I was of mixed feelings about the mini-series. On the one hand, I am suspicious of any obvious attempts to slander a conservative religion by the mass media. But I also have an equally deep suspicion of organized religion, and mormonism epitomizes everything wrong with organized religion. Not to mention our own personal experience in this cult, an experience that left me with a deep revulsion for all things mormon. Still it raised some interesting questions, and not just about the mormon church.
One person interviewed, Shannon Flynn, paraphrased something he said Hoffman believed, something very profound about the nature of belief.
“Mark said something that will give everyone pause. Because essentially, he said, if something seems to be true and becomes accepted as true, it becomes true.”
Mormonism relies heavily on this. As long as you believe the story and don’t ask the wrong kind of questions, mormonism becomes true despite the glaring problems. But the whole thing is a house of cards and once you pull a little on one card, the whole thing falls down. It is easy to point at mormonism and level this charge because it is so ludicrous.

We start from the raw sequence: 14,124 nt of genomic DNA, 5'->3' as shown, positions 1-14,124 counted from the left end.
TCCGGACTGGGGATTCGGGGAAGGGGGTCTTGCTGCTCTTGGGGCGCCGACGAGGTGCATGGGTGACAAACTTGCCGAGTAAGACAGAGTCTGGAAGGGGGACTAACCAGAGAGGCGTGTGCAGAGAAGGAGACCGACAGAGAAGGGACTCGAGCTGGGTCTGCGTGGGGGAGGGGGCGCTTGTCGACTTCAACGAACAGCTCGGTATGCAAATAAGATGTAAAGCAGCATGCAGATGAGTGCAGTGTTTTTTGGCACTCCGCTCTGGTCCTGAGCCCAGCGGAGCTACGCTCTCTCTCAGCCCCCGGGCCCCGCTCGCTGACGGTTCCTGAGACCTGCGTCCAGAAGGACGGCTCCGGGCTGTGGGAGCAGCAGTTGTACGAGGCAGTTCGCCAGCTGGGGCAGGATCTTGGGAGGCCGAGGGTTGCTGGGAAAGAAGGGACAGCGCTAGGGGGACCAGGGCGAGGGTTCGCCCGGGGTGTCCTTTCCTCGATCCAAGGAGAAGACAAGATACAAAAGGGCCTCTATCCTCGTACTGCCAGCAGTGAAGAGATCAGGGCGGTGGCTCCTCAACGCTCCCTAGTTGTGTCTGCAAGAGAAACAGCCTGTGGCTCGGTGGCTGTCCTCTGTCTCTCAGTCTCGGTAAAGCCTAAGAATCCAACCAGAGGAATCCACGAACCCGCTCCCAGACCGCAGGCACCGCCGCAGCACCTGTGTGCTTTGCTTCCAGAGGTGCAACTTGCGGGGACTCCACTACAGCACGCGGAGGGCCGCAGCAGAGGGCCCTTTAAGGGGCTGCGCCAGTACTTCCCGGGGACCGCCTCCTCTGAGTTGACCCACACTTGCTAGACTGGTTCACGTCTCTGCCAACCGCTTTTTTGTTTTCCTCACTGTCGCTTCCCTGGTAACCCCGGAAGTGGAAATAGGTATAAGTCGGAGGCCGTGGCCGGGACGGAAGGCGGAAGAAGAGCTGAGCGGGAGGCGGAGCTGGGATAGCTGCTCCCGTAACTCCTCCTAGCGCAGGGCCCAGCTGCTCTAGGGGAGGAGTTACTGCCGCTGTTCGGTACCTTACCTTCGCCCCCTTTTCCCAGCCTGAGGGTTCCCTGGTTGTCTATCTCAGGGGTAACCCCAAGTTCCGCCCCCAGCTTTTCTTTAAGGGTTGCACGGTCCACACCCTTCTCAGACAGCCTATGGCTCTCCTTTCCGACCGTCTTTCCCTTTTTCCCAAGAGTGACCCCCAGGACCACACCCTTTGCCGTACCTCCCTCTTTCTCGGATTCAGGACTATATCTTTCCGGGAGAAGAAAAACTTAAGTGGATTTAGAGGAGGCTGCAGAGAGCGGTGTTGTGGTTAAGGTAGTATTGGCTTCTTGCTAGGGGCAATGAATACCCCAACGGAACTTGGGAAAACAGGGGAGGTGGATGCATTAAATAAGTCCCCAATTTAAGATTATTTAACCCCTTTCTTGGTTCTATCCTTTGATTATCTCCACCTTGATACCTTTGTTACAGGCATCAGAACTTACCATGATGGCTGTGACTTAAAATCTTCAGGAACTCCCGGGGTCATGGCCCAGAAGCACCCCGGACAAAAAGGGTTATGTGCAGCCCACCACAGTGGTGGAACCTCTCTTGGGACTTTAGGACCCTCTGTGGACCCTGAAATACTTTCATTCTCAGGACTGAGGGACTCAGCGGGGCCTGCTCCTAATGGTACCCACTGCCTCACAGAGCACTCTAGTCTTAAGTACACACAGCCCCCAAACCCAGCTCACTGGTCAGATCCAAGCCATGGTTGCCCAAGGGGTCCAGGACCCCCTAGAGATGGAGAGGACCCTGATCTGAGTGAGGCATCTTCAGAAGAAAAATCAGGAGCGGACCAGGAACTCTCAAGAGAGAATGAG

But what about other religions? In retrospect, I was a very devout and zealous believer in Christianity but it seems that mostly my belief was because I wanted to believe. I wanted it to be true and so it was. Sure it was all based on a book that contains zero direct writings from the people who are attributed as the authors and talks about a loving God who intentionally created billions of people who were headed for an eternity of unspeakable pain and suffering but I wanted it to be true and therefore it was true. There is a reason that so many people in the Christian church are more interested in arguing over points of theology with each other rather than engaging the work of apologetics or evangelism. Look at someone like Ravi Zacharias. He was a dynamite speaker, passionate and intelligent. He would engage unbelievers winsomely and convincingly. He was also apparently sexually abusing who knows how many of hundreds of women, and apparently owned several “day spas”, aka massage parlors in the Atlanta area. Did he believe what he was preaching while behaving in a way contrary to those teachings? Who knows but he certainly sounded convincing.